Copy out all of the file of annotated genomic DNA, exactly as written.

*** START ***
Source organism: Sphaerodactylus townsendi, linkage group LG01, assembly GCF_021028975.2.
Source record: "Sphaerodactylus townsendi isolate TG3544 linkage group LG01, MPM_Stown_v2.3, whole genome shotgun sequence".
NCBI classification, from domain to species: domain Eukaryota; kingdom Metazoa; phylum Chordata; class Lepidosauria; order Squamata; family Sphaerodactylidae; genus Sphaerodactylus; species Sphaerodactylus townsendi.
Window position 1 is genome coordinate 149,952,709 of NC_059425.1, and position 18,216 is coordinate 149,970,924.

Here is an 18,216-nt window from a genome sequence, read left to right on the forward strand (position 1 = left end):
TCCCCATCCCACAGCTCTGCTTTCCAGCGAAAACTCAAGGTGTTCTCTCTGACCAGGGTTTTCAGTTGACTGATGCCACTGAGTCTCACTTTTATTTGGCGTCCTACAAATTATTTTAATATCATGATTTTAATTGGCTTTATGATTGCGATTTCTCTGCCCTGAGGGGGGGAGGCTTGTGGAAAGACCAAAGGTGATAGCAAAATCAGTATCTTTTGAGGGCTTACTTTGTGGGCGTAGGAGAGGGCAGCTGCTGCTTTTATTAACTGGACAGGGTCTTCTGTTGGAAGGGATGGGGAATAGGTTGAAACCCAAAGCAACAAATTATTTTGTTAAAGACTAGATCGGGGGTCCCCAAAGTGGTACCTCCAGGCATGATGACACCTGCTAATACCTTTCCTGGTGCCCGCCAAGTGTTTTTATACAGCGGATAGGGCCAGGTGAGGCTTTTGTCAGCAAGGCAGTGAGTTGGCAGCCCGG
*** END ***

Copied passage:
Source organism: Sphaerodactylus townsendi, linkage group LG01, assembly GCF_021028975.2.
Source record: "Sphaerodactylus townsendi isolate TG3544 linkage group LG01, MPM_Stown_v2.3, whole genome shotgun sequence".
NCBI classification, from domain to species: domain Eukaryota; kingdom Metazoa; phylum Chordata; class Lepidosauria; order Squamata; family Sphaerodactylidae; genus Sphaerodactylus; species Sphaerodactylus townsendi.
Window position 1 is genome coordinate 149,952,709 of NC_059425.1, and position 18,216 is coordinate 149,970,924.

Here is an 18,216-nt window from a genome sequence, read left to right on the forward strand (position 1 = left end):
TCCCCATCCCACAGCTCTGCTTTCCAGCGAAAACTCAAGGTGTTCTCTCTGACCAGGGTTTTCAGTTGACTGATGCCACTGAGTCTCACTTTTATTTGGCGTCCTACAAATTATTTTAATATCATGATTTTAATTGGCTTTATGATTGCGATTTCTCTGCCCTGAGGGGGGGAGGCTTGTGGAAAGACCAAAGGTGATAGCAAAATCAGTATCTTTTGAGGGCTTACTTTGTGGGCGTAGGAGAGGGCAGCTGCTGCTTTTATTAACTGGACAGGGTCTTCTGTTGGAAGGGATGGGGAATAGGTTGAAACCCAAAGCAACAAATTATTTTGTTAAAGACTAGATCGGGGGTCCCCAAAGTGGTACCTCCAGGCATGATGACACCTGCTAATACCTTTCCTGGTGCCCGCCAAGTGTTTTTATACAGCGGATAGGGCCAGGTGAGGCTTTTGTCAGCAAGGCAGTGAGTTGGCAGCCCGG